No one likes to be ignored. No one likes to be
without the things which he or she believes will make life better, more
fulfilling, or happier, either. Yet that’s the way Elizabeth and Zechariah
might’ve viewed their lives as our Bible text for today opens. According to
St. Luke, this aging couple was the sort of folks that others would look up
to. They were “upright in the sight of God,” Luke writes.
They weren’t sinless, of course. Christ alone was
sinless, and the rest of humanity sinful, as we’re frequently reminded by St. Paul and other biblical writers. But Elizabeth and Zechariah were what the world outside
the Church (and maybe even a few inside) might call “good people”. Solid
After all, Zechariah was a priest, a member of the
tribe of Levi, and served in the temple. Some might think that puts people on
a different sort of plane with God.
What a shame that Zechariah and Elizabeth hadn’t had
any children, though. By the way of reasoning that dominated Jewish thought in
those days, there must have been some hidden reason God was punishing them in
this way. Perhaps they’d committed some significant, secret sin that hadn’t
come to light yet. Children were a blessing from God, and the barrenness that Elizabeth experienced wasn’t viewed as being merely a biological problem, but an
indication of some deeper spiritual shortcoming.
Outwardly, this couple didn’t let on that anything
bothered them about this situation. The Scriptures don’t give any indication
that as they grew in years, Elizabeth and Zechariah expressed frustration with
God, or showed that they had abandoned hope in His goodness.
So far, they hadn’t yet attempted to take matters into
their own hands, like Abraham and Sarah did, and hatched their own plan on how
to address the situation and beget offspring apart from the Lord’s own design
and promises. Instead, Zechariah and Elizabeth continued to observe all the
Lord’s commandments and regulations blamelessly. Not perfectly, mind you, but
You can’t help wondering, though, whether inside their
own hearts and minds, Zechariah and Elizabeth felt somewhat ignored and
abandoned by God. They had prayed for a child and yet no child had been given
to them. They didn’t have what they wanted most, and they didn’t have any way
of knowing if God had heard them.
Did Elizabeth lay awake at night, wondering why God
didn’t seem to be interested in her desire to have a child? Did she cry
herself to sleep, aching for the joy and fulfillment that comes to a mother as
she brings forth new life, and cares for the fruit of her womb? Did Zechariah
often lament the absence of an heir, and feel less of a man for not having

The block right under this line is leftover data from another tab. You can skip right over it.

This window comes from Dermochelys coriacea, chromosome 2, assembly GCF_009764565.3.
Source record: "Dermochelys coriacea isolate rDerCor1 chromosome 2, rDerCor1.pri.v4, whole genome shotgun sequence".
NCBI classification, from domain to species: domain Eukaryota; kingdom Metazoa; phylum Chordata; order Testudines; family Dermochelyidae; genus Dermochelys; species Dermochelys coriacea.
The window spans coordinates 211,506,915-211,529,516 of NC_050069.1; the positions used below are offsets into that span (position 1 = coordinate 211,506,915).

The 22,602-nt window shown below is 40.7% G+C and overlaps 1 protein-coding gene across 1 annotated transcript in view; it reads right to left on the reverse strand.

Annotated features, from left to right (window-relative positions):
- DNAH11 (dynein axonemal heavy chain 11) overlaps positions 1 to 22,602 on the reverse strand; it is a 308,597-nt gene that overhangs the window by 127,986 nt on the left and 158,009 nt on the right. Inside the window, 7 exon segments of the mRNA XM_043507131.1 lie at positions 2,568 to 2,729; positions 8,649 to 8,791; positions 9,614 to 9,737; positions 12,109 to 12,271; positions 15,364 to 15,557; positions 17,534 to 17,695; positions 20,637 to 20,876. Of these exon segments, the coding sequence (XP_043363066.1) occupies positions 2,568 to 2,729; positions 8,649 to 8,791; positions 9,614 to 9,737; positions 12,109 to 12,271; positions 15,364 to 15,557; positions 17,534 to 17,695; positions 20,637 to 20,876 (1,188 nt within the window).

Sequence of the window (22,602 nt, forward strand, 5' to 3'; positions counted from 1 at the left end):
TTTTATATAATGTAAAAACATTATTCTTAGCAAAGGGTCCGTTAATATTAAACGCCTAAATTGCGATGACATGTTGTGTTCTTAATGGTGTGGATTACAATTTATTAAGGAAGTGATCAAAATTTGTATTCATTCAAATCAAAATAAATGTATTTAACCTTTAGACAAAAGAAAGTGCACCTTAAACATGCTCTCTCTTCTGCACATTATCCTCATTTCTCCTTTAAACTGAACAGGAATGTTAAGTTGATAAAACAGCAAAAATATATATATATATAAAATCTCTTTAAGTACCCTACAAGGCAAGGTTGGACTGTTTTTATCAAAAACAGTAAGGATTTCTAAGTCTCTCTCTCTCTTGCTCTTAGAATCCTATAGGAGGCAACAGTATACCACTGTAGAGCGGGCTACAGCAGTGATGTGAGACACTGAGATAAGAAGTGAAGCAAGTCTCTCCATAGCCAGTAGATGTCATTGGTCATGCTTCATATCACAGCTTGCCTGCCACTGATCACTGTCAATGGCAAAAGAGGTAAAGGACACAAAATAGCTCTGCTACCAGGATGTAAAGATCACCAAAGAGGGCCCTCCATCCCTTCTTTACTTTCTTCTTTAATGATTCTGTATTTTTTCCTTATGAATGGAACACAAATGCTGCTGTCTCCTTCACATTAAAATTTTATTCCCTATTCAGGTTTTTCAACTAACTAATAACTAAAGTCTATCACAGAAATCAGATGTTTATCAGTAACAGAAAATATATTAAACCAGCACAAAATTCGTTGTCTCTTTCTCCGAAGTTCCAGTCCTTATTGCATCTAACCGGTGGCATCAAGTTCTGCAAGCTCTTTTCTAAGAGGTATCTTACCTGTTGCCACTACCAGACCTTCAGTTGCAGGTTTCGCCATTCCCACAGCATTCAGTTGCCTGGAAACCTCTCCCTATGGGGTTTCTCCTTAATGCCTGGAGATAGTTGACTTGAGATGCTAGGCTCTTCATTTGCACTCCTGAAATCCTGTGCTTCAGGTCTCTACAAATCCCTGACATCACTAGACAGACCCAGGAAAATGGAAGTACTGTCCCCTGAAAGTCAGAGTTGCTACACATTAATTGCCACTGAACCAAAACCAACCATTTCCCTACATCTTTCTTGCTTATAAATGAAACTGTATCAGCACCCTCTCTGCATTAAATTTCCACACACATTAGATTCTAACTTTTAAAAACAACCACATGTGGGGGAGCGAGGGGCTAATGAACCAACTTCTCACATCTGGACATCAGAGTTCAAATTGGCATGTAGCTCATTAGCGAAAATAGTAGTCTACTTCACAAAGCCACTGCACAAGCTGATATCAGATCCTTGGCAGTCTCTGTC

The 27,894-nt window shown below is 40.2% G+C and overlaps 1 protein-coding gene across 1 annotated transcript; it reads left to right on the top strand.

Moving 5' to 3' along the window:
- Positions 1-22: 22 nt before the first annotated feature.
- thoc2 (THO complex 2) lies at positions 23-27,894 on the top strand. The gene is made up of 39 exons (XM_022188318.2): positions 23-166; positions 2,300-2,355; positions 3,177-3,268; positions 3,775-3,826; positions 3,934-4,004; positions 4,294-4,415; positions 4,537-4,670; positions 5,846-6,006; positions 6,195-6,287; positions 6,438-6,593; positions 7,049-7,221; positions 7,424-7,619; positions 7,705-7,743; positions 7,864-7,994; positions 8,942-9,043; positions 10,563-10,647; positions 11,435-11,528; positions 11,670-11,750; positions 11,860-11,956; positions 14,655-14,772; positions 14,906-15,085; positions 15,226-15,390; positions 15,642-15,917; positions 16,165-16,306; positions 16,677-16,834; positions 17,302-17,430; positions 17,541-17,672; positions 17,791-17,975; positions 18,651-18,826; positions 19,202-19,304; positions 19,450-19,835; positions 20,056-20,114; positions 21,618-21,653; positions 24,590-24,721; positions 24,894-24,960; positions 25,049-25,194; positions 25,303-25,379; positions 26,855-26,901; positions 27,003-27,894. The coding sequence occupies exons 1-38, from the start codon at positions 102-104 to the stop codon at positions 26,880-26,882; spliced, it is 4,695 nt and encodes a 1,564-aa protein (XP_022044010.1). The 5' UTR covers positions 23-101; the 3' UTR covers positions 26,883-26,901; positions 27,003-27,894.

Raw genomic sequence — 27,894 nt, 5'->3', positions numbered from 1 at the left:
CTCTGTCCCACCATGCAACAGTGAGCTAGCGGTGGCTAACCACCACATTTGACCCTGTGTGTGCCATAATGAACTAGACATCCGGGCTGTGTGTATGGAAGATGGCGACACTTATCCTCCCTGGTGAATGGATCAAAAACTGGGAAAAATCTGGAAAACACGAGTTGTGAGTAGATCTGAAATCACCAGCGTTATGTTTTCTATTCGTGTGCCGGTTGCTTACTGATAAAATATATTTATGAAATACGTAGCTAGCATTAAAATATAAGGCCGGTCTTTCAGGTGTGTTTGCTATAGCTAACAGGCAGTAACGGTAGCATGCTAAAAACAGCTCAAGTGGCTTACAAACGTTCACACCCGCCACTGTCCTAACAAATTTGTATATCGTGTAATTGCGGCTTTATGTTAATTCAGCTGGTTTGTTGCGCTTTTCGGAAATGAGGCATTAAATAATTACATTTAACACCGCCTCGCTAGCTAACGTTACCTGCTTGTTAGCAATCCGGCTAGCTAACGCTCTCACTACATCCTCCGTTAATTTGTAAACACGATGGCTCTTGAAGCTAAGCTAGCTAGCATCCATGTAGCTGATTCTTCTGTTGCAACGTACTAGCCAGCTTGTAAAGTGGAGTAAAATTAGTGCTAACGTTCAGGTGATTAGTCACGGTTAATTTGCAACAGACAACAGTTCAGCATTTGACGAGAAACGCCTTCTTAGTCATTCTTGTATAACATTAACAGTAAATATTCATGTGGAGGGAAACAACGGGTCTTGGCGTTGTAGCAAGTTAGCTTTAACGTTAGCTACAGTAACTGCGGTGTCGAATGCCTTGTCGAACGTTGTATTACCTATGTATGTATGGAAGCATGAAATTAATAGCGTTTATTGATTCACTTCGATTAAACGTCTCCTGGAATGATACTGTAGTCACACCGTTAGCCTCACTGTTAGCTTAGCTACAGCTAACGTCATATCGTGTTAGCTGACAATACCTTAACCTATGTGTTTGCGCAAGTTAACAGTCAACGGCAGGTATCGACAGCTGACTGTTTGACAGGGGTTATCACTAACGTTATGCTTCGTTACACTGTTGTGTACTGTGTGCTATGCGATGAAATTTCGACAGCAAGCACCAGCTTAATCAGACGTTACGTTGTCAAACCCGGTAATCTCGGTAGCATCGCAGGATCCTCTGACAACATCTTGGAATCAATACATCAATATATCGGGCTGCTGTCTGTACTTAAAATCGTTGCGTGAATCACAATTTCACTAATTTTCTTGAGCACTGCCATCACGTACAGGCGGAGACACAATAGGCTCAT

fathered a child? Or were there recriminations and accusations thrown back and
forth between husband and wife, each blaming the other for Elizabeth’s
barrenness, even silently blaming the silence of the God they otherwise trusted
and followed? Given that the Scriptures tell us that Zechariah and Elizabeth
were blameless in God’s sight, we can be sure that, even if these things
occasionally took place, they repented of them and remained faithful.
One day, though, God’s silence was broken. An angel
appeared to Zechariah as he served in the temple. This angel brought not only
God’s assurance that the couple’s prayers had been heard, but also the joyous news
that it was God’s will that they would have a child in the coming months. What
a great thrill this angelic vision should have given Zechariah! It was not
only the end of years of frustration and silence, but at long last, one of
their deepest desires would be fulfilled by God! Unto them a son would be
The angel goes into quite some detail about the person
and the life of this coming child: His name, the angel said, was to be John.
His lifestyle was described. So was his work, and the service he would render
to God. The positive influence he would have on God’s people. His reputation
among the people.
And does Zechariah respond full of joy and thanks at
the news that God had heard their prayers and answered them?
No, not at all. Instead, he responds with doubt and
skepticism: “How can I be sure of this? I am an old man, and my wife is
well along in years.”
Well, Zechariah, let’s review this situation for just
a minute, shall we? A messenger of God speaks to you in His temple. You’re
given a promise that fulfills one of your deepest desires. You’re a believer
who should know the word and power of God. You’re nowhere near as old as
Abraham and Sarah were when God broke through her barrenness and gave them
their own child in Isaac. Do you think just maybe that you’re selling God a
little bit short? Are you thinking that He’s only capable of accomplishing little
stuff in your life, but nothing as big or as wonderful as what His messenger
has just told you? Repent of your unbelief, O Zechariah. In silence, chew on
what God has done for you, until such time as all is fulfilled.
In a similar way, for hundreds of years, it seemed,
Israel had been ignored by God, and denied what it sought and desired most—a
Messiah; a specially-chosen one who would rescue the nation from a series of
oppressions and disappointments. Since the time of the prophet Malachi, God
had been silent toward His people, leading many of them to wonder if they had